- > Raymonds Tomb
- > Victoria Museum
- > Amaravati Museum
- > Charminar
- > Gandhi Hill
- > Legislative Assembly
- > Purani Haveli
- > The Nizam Museum
- > Warangal Fort
- > Asman Garh Palace
- > District Archaeological Museum
- > Golconda Fort
- > Osmania University
- > Qutb Shahi Tombs
- > The Salar Jung Museum
- > A-P-State Museum
- > Bhagavan Mahavir Government Museum
- > Falaknuma Palace
- > Kondapalli Fort
- > Paigah Tombs
festival is celebrated for three days. A big kumbham is offered and after, it is mixed with the blood of sacrificial buffalo. It is placed on the head of a person who scatters it around the village. At that time no outsider is allowed to stay there as it is believed that if an outsider carries away the bali, his village would receive the blessings of the gods and not the village that worship the goddess. So the person carrying the bali is watched carefully and swords are waved over to him.
Poleramma Festival is celebrated for 3 days. In this fistival a big kumbham is offered and after, it is mixed with the blood of sacrificial buffalo. It is placed on the head of a person who scatters it around the village.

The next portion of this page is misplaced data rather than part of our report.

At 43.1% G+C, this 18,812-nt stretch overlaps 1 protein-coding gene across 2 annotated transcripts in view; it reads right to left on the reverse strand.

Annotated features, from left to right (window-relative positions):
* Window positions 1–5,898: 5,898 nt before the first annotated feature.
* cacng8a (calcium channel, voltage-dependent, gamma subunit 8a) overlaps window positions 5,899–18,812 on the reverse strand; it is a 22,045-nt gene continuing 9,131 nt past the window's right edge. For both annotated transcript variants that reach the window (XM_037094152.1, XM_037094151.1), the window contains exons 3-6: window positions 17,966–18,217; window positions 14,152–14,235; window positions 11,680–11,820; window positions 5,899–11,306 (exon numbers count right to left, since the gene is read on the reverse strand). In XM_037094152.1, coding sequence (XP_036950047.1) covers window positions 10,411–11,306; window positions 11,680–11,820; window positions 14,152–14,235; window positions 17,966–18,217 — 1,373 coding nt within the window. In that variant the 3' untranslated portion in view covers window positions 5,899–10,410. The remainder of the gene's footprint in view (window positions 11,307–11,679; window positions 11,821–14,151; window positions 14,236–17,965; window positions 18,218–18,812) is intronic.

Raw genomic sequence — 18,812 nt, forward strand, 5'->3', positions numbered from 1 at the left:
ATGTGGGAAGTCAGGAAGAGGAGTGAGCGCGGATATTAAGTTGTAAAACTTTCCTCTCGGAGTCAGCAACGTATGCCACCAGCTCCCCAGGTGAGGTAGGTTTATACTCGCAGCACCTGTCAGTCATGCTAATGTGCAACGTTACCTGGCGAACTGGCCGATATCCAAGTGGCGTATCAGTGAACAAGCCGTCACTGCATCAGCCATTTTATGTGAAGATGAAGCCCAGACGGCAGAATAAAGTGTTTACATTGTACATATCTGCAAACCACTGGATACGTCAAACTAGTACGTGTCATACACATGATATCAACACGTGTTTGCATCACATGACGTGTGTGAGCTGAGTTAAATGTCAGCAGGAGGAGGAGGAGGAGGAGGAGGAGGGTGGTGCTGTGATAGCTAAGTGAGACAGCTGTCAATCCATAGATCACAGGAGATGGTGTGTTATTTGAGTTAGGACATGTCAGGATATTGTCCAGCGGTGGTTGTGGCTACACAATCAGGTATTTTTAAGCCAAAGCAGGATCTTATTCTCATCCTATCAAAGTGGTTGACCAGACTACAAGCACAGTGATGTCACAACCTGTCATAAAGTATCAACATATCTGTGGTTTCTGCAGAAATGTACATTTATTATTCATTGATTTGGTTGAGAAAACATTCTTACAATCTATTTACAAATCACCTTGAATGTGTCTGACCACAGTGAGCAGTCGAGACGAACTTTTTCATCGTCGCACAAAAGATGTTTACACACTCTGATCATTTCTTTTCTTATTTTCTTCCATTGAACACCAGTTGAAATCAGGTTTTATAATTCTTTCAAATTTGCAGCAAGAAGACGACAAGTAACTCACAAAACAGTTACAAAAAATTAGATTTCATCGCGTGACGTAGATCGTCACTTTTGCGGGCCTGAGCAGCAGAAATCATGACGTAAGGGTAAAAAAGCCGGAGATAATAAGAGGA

During this festival no outsider is allowed to stay in there village because they believed that if an outsider carries away the bali, his village would receive the blessings of the gods and not the village that worship the goddess.
A large number of devotees from different parts of the State turned up for the ‘Poleramma Jatara’ (temple fair of village deity), organised at Venkatagiri town in Nellore district here on Friday.
The people took part in the procession and had darshan of the idol of the goddess made of sand in keeping with the local custom. They broke pumpkins and coconuts marking the fulfilment of their vows and devotion towards the ‘grama devatha’ (village goddess).
The police made elaborate bandobast arrangements and an appeal was also made for abstaining from animal sacrifice during the festival. The artists appeared in the forms of ‘Goddess Kali’, ‘Lord Narasimha’, ‘Anjaneya Swami’ and also demons in the procession. The dance of ‘Kali’ in the midst of the devotees drew wide attention.
With the police and anti-slaughter activists placing a strict vigil, open sacrifices were being prevented to a large extent. However, some local devotees and leaders were said to have made arrangements for sacrificing buffaloes secretly. Such instances took place in the past regardless of awareness created against the superstitious practice.